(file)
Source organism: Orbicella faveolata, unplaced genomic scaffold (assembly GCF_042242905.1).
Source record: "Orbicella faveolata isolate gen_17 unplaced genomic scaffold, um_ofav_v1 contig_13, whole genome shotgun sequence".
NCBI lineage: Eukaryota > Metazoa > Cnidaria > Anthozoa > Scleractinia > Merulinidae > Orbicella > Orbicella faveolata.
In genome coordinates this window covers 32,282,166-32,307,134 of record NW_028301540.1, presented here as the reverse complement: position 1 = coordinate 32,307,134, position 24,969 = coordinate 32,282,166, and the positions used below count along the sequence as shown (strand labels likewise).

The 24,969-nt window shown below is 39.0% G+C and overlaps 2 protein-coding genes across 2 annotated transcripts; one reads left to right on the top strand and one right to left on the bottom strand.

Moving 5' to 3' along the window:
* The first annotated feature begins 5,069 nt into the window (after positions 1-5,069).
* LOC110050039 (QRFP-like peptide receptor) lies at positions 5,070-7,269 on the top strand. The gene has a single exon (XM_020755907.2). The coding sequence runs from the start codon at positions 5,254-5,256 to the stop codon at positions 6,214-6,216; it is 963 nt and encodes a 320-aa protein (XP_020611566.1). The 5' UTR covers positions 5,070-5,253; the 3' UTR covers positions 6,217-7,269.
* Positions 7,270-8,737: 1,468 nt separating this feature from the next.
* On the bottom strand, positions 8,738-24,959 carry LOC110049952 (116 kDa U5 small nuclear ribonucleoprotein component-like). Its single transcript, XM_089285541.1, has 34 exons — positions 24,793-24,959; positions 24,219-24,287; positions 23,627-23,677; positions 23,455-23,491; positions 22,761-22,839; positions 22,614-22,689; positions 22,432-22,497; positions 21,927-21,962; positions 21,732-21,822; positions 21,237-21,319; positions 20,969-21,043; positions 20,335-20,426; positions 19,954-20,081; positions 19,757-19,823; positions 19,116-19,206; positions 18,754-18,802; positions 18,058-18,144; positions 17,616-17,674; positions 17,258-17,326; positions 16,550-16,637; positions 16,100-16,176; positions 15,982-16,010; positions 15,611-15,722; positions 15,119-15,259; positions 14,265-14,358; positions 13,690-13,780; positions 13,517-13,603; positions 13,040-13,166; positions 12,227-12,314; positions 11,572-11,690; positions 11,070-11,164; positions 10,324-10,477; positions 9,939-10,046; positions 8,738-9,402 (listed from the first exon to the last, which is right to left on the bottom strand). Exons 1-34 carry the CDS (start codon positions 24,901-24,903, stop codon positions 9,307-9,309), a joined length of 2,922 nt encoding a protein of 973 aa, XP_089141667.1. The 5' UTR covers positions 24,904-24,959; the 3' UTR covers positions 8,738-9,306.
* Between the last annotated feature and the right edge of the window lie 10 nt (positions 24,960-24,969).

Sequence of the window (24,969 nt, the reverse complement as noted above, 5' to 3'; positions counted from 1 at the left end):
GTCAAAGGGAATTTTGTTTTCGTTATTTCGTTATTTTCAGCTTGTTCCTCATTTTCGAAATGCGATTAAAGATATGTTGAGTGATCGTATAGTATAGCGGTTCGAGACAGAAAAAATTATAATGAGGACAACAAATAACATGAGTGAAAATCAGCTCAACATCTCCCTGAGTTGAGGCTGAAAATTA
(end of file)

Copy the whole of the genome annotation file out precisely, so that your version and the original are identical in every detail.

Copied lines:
Source organism: Orbicella faveolata, unplaced genomic scaffold (assembly GCF_042242905.1).
Source record: "Orbicella faveolata isolate gen_17 unplaced genomic scaffold, um_ofav_v1 contig_13, whole genome shotgun sequence".
NCBI lineage: Eukaryota > Metazoa > Cnidaria > Anthozoa > Scleractinia > Merulinidae > Orbicella > Orbicella faveolata.
In genome coordinates this window covers 32,282,166-32,307,134 of record NW_028301540.1, presented here as the reverse complement: position 1 = coordinate 32,307,134, position 24,969 = coordinate 32,282,166, and the positions used below count along the sequence as shown (strand labels likewise).

The 24,969-nt window shown below is 39.0% G+C and overlaps 2 protein-coding genes across 2 annotated transcripts; one reads left to right on the top strand and one right to left on the bottom strand.

Moving 5' to 3' along the window:
* The first annotated feature begins 5,069 nt into the window (after positions 1-5,069).
* LOC110050039 (QRFP-like peptide receptor) lies at positions 5,070-7,269 on the top strand. The gene has a single exon (XM_020755907.2). The coding sequence runs from the start codon at positions 5,254-5,256 to the stop codon at positions 6,214-6,216; it is 963 nt and encodes a 320-aa protein (XP_020611566.1). The 5' UTR covers positions 5,070-5,253; the 3' UTR covers positions 6,217-7,269.
* Positions 7,270-8,737: 1,468 nt separating this feature from the next.
* On the bottom strand, positions 8,738-24,959 carry LOC110049952 (116 kDa U5 small nuclear ribonucleoprotein component-like). Its single transcript, XM_089285541.1, has 34 exons — positions 24,793-24,959; positions 24,219-24,287; positions 23,627-23,677; positions 23,455-23,491; positions 22,761-22,839; positions 22,614-22,689; positions 22,432-22,497; positions 21,927-21,962; positions 21,732-21,822; positions 21,237-21,319; positions 20,969-21,043; positions 20,335-20,426; positions 19,954-20,081; positions 19,757-19,823; positions 19,116-19,206; positions 18,754-18,802; positions 18,058-18,144; positions 17,616-17,674; positions 17,258-17,326; positions 16,550-16,637; positions 16,100-16,176; positions 15,982-16,010; positions 15,611-15,722; positions 15,119-15,259; positions 14,265-14,358; positions 13,690-13,780; positions 13,517-13,603; positions 13,040-13,166; positions 12,227-12,314; positions 11,572-11,690; positions 11,070-11,164; positions 10,324-10,477; positions 9,939-10,046; positions 8,738-9,402 (listed from the first exon to the last, which is right to left on the bottom strand). Exons 1-34 carry the CDS (start codon positions 24,901-24,903, stop codon positions 9,307-9,309), a joined length of 2,922 nt encoding a protein of 973 aa, XP_089141667.1. The 5' UTR covers positions 24,904-24,959; the 3' UTR covers positions 8,738-9,306.
* Between the last annotated feature and the right edge of the window lie 10 nt (positions 24,960-24,969).

Sequence of the window (24,969 nt, the reverse complement as noted above, 5' to 3'; positions counted from 1 at the left end):
GTCAAAGGGAATTTTGTTTTCGTTATTTCGTTATTTTCAGCTTGTTCCTCATTTTCGAAATGCGATTAAAGATATGTTGAGTGATCGTATAGTATAGCGGTTCGAGACAGAAAAAATTATAATGAGGACAACAAATAACATGAGTGAAAATCAGCTCAACATCTCCCTGAGTTGAGGCTGAAAATTA